"History, despite its wrenching pain, cannot be unlived, but if faced with courage, need not be lived again." - Maya Angelou

This article is based on the AskReddit question "Historically, what are some of the most difficult decisions any humans have ever had to make?"

[Source can be found at the end of the article.]

1/16. Stanislav Petrov, the Russian radar watcher who decided not to report his radar readings right away when, for a moment, it looked like it might be nukes. He diverted a potential nuclear response that would have killed millions.


2/16. The decision between resorting to cannibalism or dying of hunger. Probably the most famous example is the Uruguayan rugby team, but there are a lot of instances of that decision throughout history.


3/16. The decision, made by several people including Churchill, to accept the free trade system enacted at Bretton Woods (discussions actually dated back to at least prior to US entry in WWII). The British knew that to accept the agreements would lead to an end to the British Empire, as it could no longer control trade between itself and colonies, but post-war Britain was desperate for economic aid and support from the US, which was conditioned on agreeing to the Bretton Woods system.


4/16. Making the decision to stay and burn to death in the trade center or jumping to your own death had to be a pretty horrifying decision. These people were given just moments to decide their fate and I can't even comprehend being in that type of situation.


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5/16. I think the decision to assassinate Franz Ferdinand gets overlooked a lot, especially considering how different our world would look without WWI and all it set into motion. (Although, to be fair, it was a disaster waiting to happen).


6/16. When the plague broke out again people knew how bad it could get. People had to decide what to do to survive with what they had. Stay or leave.

There were people made unemployed so many couldn't afford to hide out somewhere safe for the years plague spread so thier choices were limited or more risk of starving in the countryside. Decision I'd hate to make.

One example of this is the plague outbreak of Eyam.


7/16. The guys who killed and ate their comatose cabin boy while shipwrecked, later to be convicted for the crime in court. Also known as the death of Richard Parker.


8/16. The decision of Namanides to debate against Pablo Christiani. The king of Spain had decided he wanted to prove the authenticity of Christianity by having a disputation between a converso and a representative of the Jews. Namanides had three options. Refuse, and bear the king's wrath, go and lose on purpose, which would do unknowable damage to the faith of Spanish Jewry and risk punishment from the crown, or go and win, the choice he made, which ended up with him fleeing Spain, and setting the stage for the Spanish Expulsion.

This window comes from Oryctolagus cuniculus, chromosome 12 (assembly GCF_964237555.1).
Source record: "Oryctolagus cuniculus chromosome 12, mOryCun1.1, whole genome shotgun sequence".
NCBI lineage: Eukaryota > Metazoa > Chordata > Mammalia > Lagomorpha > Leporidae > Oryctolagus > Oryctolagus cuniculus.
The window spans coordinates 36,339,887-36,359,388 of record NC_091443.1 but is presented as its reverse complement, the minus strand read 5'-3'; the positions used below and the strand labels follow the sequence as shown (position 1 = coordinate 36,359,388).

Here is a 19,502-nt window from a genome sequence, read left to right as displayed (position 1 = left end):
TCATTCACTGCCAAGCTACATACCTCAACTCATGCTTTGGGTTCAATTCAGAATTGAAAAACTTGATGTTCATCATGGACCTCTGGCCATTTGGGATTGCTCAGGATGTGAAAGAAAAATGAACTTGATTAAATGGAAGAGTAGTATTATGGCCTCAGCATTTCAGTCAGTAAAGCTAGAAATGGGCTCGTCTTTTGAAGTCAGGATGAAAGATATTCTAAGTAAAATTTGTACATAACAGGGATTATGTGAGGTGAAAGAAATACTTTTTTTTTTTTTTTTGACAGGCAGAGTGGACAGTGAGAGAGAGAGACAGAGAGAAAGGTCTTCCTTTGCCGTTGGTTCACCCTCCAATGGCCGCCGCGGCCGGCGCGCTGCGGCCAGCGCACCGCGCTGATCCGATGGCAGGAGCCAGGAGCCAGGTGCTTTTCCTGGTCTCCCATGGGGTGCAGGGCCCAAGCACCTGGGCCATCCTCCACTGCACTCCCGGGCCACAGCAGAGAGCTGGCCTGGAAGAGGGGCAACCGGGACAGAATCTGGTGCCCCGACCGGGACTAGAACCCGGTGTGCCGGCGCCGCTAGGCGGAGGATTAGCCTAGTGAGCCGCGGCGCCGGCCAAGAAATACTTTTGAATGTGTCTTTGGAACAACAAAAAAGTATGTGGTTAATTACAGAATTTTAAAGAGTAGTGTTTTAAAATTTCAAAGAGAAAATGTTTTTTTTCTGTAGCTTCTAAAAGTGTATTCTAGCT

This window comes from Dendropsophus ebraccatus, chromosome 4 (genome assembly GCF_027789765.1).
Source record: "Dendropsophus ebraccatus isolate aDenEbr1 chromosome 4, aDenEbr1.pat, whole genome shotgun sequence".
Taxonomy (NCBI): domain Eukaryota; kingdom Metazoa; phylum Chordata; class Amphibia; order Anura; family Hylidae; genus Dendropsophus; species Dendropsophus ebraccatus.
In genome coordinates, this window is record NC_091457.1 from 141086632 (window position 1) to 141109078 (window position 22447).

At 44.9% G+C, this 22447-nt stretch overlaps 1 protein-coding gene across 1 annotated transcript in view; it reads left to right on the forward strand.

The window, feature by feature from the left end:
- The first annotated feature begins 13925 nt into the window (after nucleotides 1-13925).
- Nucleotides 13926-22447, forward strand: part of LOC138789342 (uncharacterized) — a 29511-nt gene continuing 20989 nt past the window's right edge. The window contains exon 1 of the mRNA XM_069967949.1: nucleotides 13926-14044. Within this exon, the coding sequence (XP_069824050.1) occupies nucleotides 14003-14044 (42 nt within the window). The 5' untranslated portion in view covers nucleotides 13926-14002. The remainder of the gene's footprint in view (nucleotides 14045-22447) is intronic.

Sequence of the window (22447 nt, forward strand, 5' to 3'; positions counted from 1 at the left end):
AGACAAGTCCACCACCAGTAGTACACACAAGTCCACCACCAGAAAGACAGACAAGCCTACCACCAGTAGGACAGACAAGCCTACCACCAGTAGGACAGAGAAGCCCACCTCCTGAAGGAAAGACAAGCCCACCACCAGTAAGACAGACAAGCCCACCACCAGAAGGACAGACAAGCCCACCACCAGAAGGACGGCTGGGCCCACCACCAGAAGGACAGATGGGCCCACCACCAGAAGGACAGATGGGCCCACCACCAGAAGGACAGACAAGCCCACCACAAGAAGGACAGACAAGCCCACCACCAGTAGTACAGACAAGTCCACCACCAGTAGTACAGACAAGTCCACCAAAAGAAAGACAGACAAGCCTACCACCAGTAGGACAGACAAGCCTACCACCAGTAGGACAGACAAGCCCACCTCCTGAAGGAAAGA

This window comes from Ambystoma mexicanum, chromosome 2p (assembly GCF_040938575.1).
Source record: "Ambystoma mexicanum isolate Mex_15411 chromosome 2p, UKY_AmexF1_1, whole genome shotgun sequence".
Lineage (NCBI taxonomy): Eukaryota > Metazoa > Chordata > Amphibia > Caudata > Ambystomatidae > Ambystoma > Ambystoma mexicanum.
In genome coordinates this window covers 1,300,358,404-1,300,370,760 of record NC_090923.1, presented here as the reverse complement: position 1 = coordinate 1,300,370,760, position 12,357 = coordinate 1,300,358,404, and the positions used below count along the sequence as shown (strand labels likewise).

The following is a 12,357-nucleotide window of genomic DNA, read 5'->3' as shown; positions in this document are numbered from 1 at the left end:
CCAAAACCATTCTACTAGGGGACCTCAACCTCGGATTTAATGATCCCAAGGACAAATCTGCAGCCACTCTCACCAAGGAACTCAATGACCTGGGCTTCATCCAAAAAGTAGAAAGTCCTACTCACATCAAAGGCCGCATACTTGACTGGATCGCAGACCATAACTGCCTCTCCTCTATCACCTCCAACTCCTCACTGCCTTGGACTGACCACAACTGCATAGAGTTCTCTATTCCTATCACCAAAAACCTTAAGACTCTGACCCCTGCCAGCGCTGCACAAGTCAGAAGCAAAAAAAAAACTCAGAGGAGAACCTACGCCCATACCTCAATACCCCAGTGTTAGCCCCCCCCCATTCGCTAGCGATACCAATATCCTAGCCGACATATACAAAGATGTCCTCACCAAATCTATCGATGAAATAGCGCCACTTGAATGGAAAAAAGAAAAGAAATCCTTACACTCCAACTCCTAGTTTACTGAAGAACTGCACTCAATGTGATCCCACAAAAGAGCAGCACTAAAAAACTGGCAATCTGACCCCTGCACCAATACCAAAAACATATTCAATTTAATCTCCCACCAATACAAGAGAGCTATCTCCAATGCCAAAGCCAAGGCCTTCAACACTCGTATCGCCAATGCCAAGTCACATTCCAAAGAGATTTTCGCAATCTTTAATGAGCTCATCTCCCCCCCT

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9/16. President John F. Kennedy and the Cuban Missile Crisis: For thirteen days in October 1962 the world waited seemingly on the brink of nuclear war and hoped for a peaceful resolution to the crisis.


10/16. Apollo 11 Launch. This was the big one. They weren't 100% sure that the LM's ascent stage could make it back to the CM. Or that there wouldn't be some other catastrophic issue on the moon's surface; so much so that Nixon had a speech prepared that was essentially telling the American people and the world that we were forced to leave two Americans on the moon to die.

Ironically, there was an issue on the moon. The circuit breaker that allowed the ascent engine to fire got snapped off. I think it was Aldrin's pen cap that was used to jam into the hole, allowing the LM ascent engine to fire.


11/16. The evacuation from Dunkirk, I assume many in the British Parliament expected Great Britain to surrender within the month though they did abandon France they saved the majority of their troops from total annihilation possible saving Europe.


12/16. Caesar, the most beloved general in Roman history, deciding to cross the Rubicon, turning Rome from a republic into a a dictatorship and breaking the one unbreakable Roman law -- that no army shall enter the capital.


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13/16. Unit 731 was a Chinese torture camp where "scientists" fed hungry children to starving animals and would cut open people without anesthetic and tested biological agents on their own citizens. The US pardoned the scientists in exchange for their data, and the kicker is that this data didn't really contribute to medical science even though it was believed at the time that it could have saved many lives. The other kicker is that by getting the data, we may have inadvertently saved the lives of millions by denying the Russians from getting the biological warfare data.


14/16. President Harry S. Truman. He had to make the conscious decision to take 200,000 lives in order to save many more. I do not doubt that he was haunted by that decision for the rest of his life.


15/16. The one by Soviet vice admiral Vasili Arkhipov not to launch a nuke against the USA, despite the other commanding officers on board his sub being for it, in the midst of the Cuban Missile Crisis.


16/16. Igor Gouzenko's decision to defect to Canada and tell the Canadian, American, and British that soviet spies were had infiltrated them and by doing this he put both his life, the life of his wife and unborn child, his family in Russia, and his friends' life in danger.



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